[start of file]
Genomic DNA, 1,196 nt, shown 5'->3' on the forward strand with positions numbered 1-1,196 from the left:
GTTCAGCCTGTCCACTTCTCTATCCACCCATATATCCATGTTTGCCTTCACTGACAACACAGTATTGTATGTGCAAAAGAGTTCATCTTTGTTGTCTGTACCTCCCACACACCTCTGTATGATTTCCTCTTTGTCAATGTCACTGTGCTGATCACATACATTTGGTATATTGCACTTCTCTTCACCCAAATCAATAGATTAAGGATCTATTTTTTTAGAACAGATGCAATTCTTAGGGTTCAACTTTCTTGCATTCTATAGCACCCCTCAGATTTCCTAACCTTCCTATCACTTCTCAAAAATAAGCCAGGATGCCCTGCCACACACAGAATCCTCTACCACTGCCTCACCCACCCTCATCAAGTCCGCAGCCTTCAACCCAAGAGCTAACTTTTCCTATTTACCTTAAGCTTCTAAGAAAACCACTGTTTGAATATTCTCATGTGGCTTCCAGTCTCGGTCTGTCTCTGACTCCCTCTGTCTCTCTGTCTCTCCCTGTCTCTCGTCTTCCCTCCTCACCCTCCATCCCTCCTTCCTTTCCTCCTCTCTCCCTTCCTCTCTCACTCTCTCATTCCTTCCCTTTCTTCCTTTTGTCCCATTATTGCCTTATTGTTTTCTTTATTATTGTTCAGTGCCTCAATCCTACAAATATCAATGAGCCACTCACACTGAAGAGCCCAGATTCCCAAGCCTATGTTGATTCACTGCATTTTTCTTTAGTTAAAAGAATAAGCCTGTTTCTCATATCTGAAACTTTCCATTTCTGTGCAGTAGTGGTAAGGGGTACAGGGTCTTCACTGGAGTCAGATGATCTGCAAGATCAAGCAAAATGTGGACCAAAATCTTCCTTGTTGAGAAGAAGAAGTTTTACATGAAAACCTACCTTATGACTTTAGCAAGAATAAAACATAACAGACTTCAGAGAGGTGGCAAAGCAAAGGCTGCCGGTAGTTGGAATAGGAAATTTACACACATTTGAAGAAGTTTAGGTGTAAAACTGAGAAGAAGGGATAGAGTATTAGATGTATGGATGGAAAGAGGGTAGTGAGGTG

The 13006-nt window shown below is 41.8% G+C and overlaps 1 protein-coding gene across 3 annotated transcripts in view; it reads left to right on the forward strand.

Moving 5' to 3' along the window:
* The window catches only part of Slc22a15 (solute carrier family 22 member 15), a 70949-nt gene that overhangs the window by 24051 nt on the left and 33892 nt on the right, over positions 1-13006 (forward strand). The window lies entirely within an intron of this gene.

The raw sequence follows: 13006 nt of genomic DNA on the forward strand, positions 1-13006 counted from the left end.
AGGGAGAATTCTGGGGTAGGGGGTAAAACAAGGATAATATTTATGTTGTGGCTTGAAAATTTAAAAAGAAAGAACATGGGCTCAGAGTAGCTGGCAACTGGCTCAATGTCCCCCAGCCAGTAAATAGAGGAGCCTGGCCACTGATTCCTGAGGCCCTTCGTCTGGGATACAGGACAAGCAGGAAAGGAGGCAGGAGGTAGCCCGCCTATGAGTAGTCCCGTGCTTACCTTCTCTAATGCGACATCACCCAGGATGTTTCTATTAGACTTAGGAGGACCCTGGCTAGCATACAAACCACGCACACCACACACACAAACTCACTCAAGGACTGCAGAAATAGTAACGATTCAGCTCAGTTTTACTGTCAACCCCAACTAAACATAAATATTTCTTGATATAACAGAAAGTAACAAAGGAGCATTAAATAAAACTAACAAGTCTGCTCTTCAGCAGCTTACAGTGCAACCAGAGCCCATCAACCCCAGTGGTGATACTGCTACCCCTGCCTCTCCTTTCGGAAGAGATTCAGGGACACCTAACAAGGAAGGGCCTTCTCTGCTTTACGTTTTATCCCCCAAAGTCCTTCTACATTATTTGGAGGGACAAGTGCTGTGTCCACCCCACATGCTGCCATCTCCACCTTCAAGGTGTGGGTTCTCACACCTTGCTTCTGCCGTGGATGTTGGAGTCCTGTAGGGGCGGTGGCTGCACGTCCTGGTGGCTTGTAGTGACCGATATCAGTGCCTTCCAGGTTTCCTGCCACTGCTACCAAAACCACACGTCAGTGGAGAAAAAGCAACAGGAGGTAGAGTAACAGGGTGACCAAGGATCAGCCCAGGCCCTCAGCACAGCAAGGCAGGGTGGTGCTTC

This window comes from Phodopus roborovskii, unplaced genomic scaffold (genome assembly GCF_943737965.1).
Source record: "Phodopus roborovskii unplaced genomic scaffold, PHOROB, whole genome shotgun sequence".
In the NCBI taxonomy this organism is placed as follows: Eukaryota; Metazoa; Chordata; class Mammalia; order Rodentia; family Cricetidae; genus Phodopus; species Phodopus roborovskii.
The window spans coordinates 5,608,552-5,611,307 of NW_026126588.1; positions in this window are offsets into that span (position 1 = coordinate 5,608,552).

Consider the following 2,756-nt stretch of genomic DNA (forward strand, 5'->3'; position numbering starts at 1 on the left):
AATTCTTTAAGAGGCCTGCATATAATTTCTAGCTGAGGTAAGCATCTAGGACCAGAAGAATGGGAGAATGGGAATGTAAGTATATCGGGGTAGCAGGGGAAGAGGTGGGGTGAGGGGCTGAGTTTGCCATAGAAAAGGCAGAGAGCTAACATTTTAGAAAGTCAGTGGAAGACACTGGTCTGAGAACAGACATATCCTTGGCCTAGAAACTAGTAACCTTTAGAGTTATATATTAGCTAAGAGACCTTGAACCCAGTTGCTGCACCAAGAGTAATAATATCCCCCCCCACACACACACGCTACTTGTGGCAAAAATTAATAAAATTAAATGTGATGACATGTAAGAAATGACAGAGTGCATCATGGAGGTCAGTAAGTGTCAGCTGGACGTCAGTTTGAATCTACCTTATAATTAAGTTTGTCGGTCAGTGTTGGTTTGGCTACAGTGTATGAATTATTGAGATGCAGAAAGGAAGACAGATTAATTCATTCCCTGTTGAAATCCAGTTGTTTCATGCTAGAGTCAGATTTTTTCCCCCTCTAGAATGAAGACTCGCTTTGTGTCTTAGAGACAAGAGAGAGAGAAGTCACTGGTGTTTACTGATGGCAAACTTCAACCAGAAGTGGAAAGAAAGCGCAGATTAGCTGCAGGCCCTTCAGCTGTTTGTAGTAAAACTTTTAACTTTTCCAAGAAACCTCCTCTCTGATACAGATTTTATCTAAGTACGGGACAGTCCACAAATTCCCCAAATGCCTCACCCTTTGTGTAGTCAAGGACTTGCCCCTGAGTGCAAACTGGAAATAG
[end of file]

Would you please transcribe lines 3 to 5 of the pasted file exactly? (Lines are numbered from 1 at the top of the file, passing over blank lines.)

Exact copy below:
The 13006-nt window shown below is 41.8% G+C and overlaps 1 protein-coding gene across 3 annotated transcripts in view; it reads left to right on the forward strand.

Moving 5' to 3' along the window:
* The window catches only part of Slc22a15 (solute carrier family 22 member 15), a 70949-nt gene that overhangs the window by 24051 nt on the left and 33892 nt on the right, over positions 1-13006 (forward strand). The window lies entirely within an intron of this gene.